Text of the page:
Boss Songs Part II – Springsteen Vignettes

Image Credit: Art Maillett
Image Credit: Art Maillett

Song – “Backstreets”
Album – Born to Run

This is perhaps my favorite Boss song of all time, although it is admittedly difficult and probably unfair to have to choose only one. The piano intro being played by Roy Bittan at the beginning of “Backstreets” feels like home and heartbreak all at the same. In his Rolling Stone review of the album Greil Marcus said it should be a “prelude to a rock and roll version of The Iliad.” The lyrics are also a perfect mixture of nostalgia and desolation. I love the first and last verses especially, which demonstrate Springsteen’s poetry of the lost. He uses the poetic sound devices such as the alliteration in “soft infested summer” and the internal, imperfect rhyme and assonance of “tying faith between our teeth”—all of which balances nicely against the grammatically incorrect yet fitting sound of the phrase “we was born in.” In the final verse he sings, “Remember all the movies, Terry, we’d go see / Trying to learn how to walk like heroes we thought we had to be / And after all this time to find we’re just like all the rest.” At some point in our youth, we dream we’re rising, trying to live up to some unattainable ideal. Then one day we discover that glory passes most of us over, our youth is gone, and all that’s left is life on the backstreets.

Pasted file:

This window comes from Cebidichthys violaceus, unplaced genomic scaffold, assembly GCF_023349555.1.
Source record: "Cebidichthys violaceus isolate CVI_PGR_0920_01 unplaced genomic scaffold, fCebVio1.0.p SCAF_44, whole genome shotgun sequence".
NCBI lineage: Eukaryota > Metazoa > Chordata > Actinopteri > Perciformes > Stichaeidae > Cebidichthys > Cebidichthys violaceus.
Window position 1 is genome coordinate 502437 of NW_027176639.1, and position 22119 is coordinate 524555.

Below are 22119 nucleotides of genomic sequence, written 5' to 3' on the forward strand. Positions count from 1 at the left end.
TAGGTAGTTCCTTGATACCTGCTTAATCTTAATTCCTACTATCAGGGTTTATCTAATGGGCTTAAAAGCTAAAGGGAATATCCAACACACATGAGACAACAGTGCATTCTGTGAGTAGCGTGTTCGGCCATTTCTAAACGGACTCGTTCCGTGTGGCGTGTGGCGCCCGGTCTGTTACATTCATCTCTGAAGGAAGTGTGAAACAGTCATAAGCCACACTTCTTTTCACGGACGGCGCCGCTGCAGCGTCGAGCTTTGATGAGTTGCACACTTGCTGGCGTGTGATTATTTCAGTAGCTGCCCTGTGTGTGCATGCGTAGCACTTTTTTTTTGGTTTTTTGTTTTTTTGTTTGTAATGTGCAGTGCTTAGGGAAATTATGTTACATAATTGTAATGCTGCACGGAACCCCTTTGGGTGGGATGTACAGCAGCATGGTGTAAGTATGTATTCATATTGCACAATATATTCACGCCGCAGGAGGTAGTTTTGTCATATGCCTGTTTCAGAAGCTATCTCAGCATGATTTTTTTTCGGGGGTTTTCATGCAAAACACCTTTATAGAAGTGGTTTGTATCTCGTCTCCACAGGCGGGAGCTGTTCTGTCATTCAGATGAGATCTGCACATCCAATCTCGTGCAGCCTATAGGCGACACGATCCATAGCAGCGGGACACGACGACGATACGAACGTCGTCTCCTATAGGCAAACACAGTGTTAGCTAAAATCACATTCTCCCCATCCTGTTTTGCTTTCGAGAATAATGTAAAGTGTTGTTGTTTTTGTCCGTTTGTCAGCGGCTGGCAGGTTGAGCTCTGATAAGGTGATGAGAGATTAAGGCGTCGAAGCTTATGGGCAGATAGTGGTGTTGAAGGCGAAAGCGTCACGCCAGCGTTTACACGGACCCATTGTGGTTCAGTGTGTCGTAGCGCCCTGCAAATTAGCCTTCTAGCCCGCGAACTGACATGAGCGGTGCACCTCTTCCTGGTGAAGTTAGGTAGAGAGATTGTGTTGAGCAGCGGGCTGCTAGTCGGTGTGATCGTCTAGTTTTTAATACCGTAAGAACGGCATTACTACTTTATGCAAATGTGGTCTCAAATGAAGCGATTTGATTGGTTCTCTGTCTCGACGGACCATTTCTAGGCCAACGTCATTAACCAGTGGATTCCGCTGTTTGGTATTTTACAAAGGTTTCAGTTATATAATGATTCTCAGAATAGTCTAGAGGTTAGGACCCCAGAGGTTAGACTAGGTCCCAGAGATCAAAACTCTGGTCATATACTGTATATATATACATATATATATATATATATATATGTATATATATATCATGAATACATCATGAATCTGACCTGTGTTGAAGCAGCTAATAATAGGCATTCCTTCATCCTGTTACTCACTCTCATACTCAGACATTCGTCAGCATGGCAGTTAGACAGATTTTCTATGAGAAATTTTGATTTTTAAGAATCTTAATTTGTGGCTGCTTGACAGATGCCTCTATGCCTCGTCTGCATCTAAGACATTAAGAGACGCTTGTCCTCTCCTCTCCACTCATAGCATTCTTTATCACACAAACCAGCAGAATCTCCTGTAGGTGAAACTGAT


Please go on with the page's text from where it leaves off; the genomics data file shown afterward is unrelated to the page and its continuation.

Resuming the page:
Song – “Born in the U.S.A.”
Album – Born in the U.S.A.

When I was eight years old I owned two very distinct cassette tapes: Michael Jackson’s Thriller and Springsteen’s Born in the U.S.A What a combination! I listened to both albums every weekend for something like a year. Just like nearly everyone else in the eighties I misinterpreted “Born in the U.S.A.” as a patriotic theme. With the “I was born in U.S.A.” lyric, you can’t  help being jingoistic and dismissively arrogant about being an American. The phrase had to be a boast, but of course, that is all part of the irony of the song about a soldier pushed aside by the economic circumstances of the very nation he defended. Once you really listen to the lyrics you realize this song is anything but patriotic. It’s about a man run afoul of the law who can’t catch a break. He’s sent to Vietnam, does his duty, but returns home brotherless, jobless, and hopeless. He’s wasted from waiting, a “long gone daddy in the U.S.A.” The song is saturated in irony, but most people just don’t get it. Musically, I love the snare drum that opens the song, Mighty Max Weinberg’s concluding drum solo, and in the live version, the wailing guitar at the end. Also, check out Springsteen’s solo version on the slide guitar—it’s intense and much less likely to leave you in a misguided nationalistic stupor.

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